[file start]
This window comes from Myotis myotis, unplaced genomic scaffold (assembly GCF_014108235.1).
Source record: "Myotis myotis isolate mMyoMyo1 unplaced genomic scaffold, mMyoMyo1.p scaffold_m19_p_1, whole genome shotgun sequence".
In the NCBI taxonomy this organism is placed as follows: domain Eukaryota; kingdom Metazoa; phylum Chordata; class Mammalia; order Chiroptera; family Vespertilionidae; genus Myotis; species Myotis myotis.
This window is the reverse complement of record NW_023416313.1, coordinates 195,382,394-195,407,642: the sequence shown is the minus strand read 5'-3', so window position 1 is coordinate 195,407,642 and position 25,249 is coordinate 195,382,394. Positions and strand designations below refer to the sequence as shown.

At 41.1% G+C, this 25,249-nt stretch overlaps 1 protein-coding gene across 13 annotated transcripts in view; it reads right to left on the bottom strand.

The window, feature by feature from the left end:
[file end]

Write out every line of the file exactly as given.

This window comes from Myotis myotis, unplaced genomic scaffold (assembly GCF_014108235.1).
Source record: "Myotis myotis isolate mMyoMyo1 unplaced genomic scaffold, mMyoMyo1.p scaffold_m19_p_1, whole genome shotgun sequence".
In the NCBI taxonomy this organism is placed as follows: domain Eukaryota; kingdom Metazoa; phylum Chordata; class Mammalia; order Chiroptera; family Vespertilionidae; genus Myotis; species Myotis myotis.
This window is the reverse complement of record NW_023416313.1, coordinates 195,382,394-195,407,642: the sequence shown is the minus strand read 5'-3', so window position 1 is coordinate 195,407,642 and position 25,249 is coordinate 195,382,394. Positions and strand designations below refer to the sequence as shown.

At 41.1% G+C, this 25,249-nt stretch overlaps 1 protein-coding gene across 13 annotated transcripts in view; it reads right to left on the bottom strand.

The window, feature by feature from the left end: